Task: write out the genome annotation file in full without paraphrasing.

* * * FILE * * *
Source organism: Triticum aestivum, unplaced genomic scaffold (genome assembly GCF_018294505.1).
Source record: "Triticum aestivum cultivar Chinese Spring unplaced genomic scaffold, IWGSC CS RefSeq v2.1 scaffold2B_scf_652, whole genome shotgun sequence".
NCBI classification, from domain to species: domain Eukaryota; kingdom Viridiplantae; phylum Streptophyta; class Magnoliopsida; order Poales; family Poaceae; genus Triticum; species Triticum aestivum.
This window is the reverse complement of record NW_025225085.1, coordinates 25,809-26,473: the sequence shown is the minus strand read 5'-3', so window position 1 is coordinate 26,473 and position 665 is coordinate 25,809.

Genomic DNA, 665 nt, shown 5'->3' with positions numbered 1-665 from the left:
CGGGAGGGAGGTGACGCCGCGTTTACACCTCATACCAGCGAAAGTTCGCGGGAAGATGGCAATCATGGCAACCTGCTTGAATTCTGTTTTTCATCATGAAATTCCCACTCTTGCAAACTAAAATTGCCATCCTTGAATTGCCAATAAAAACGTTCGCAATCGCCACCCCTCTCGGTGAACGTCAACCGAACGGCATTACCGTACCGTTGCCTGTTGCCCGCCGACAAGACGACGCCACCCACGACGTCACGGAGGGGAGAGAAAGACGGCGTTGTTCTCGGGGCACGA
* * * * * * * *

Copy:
Source organism: Triticum aestivum, unplaced genomic scaffold (genome assembly GCF_018294505.1).
Source record: "Triticum aestivum cultivar Chinese Spring unplaced genomic scaffold, IWGSC CS RefSeq v2.1 scaffold2B_scf_652, whole genome shotgun sequence".
NCBI classification, from domain to species: domain Eukaryota; kingdom Viridiplantae; phylum Streptophyta; class Magnoliopsida; order Poales; family Poaceae; genus Triticum; species Triticum aestivum.
This window is the reverse complement of record NW_025225085.1, coordinates 25,809-26,473: the sequence shown is the minus strand read 5'-3', so window position 1 is coordinate 26,473 and position 665 is coordinate 25,809.

Genomic DNA, 665 nt, shown 5'->3' with positions numbered 1-665 from the left:
CGGGAGGGAGGTGACGCCGCGTTTACACCTCATACCAGCGAAAGTTCGCGGGAAGATGGCAATCATGGCAACCTGCTTGAATTCTGTTTTTCATCATGAAATTCCCACTCTTGCAAACTAAAATTGCCATCCTTGAATTGCCAATAAAAACGTTCGCAATCGCCACCCCTCTCGGTGAACGTCAACCGAACGGCATTACCGTACCGTTGCCTGTTGCCCGCCGACAAGACGACGCCACCCACGACGTCACGGAGGGGAGAGAAAGACGGCGTTGTTCTCGGGGCACGA